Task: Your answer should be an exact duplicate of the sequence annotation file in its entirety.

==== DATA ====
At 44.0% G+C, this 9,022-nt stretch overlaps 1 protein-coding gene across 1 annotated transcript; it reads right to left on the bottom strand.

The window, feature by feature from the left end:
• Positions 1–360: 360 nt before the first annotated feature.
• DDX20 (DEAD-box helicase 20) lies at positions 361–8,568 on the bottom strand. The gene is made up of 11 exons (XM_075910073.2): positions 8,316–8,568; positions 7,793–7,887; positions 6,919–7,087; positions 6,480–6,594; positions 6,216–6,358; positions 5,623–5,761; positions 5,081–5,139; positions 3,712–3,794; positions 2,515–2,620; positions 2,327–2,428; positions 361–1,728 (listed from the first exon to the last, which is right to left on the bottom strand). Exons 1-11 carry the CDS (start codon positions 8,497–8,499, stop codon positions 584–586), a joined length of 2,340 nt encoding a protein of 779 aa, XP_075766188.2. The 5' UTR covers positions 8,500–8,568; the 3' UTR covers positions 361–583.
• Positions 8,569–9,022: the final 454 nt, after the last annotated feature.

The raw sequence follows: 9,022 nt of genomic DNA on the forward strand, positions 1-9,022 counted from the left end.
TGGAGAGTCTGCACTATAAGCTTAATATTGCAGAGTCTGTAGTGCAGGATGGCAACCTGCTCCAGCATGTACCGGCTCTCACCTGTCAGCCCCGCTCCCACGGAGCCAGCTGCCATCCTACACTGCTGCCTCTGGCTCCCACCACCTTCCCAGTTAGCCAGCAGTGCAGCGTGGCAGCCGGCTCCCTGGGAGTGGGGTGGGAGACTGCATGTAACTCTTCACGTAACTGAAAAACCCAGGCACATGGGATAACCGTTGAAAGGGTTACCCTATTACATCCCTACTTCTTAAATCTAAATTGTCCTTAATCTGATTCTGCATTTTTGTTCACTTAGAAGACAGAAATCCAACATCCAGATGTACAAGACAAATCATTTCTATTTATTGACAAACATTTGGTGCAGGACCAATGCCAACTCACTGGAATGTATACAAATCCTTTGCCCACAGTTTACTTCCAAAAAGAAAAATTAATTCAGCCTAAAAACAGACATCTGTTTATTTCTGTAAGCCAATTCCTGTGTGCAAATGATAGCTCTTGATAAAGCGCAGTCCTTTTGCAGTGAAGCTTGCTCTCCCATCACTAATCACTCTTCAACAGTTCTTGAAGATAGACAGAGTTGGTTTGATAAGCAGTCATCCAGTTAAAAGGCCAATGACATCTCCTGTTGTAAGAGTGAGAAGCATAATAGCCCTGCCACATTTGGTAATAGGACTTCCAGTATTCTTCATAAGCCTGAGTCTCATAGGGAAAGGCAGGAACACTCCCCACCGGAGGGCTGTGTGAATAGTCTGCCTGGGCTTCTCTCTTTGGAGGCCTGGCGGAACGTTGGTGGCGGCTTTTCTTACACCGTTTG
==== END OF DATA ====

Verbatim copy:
At 44.0% G+C, this 9,022-nt stretch overlaps 1 protein-coding gene across 1 annotated transcript; it reads right to left on the bottom strand.

The window, feature by feature from the left end:
• Positions 1–360: 360 nt before the first annotated feature.
• DDX20 (DEAD-box helicase 20) lies at positions 361–8,568 on the bottom strand. The gene is made up of 11 exons (XM_075910073.2): positions 8,316–8,568; positions 7,793–7,887; positions 6,919–7,087; positions 6,480–6,594; positions 6,216–6,358; positions 5,623–5,761; positions 5,081–5,139; positions 3,712–3,794; positions 2,515–2,620; positions 2,327–2,428; positions 361–1,728 (listed from the first exon to the last, which is right to left on the bottom strand). Exons 1-11 carry the CDS (start codon positions 8,497–8,499, stop codon positions 584–586), a joined length of 2,340 nt encoding a protein of 779 aa, XP_075766188.2. The 5' UTR covers positions 8,500–8,568; the 3' UTR covers positions 361–583.
• Positions 8,569–9,022: the final 454 nt, after the last annotated feature.

The raw sequence follows: 9,022 nt of genomic DNA on the forward strand, positions 1-9,022 counted from the left end.
TGGAGAGTCTGCACTATAAGCTTAATATTGCAGAGTCTGTAGTGCAGGATGGCAACCTGCTCCAGCATGTACCGGCTCTCACCTGTCAGCCCCGCTCCCACGGAGCCAGCTGCCATCCTACACTGCTGCCTCTGGCTCCCACCACCTTCCCAGTTAGCCAGCAGTGCAGCGTGGCAGCCGGCTCCCTGGGAGTGGGGTGGGAGACTGCATGTAACTCTTCACGTAACTGAAAAACCCAGGCACATGGGATAACCGTTGAAAGGGTTACCCTATTACATCCCTACTTCTTAAATCTAAATTGTCCTTAATCTGATTCTGCATTTTTGTTCACTTAGAAGACAGAAATCCAACATCCAGATGTACAAGACAAATCATTTCTATTTATTGACAAACATTTGGTGCAGGACCAATGCCAACTCACTGGAATGTATACAAATCCTTTGCCCACAGTTTACTTCCAAAAAGAAAAATTAATTCAGCCTAAAAACAGACATCTGTTTATTTCTGTAAGCCAATTCCTGTGTGCAAATGATAGCTCTTGATAAAGCGCAGTCCTTTTGCAGTGAAGCTTGCTCTCCCATCACTAATCACTCTTCAACAGTTCTTGAAGATAGACAGAGTTGGTTTGATAAGCAGTCATCCAGTTAAAAGGCCAATGACATCTCCTGTTGTAAGAGTGAGAAGCATAATAGCCCTGCCACATTTGGTAATAGGACTTCCAGTATTCTTCATAAGCCTGAGTCTCATAGGGAAAGGCAGGAACACTCCCCACCGGAGGGCTGTGTGAATAGTCTGCCTGGGCTTCTCTCTTTGGAGGCCTGGCGGAACGTTGGTGGCGGCTTTTCTTACACCGTTTG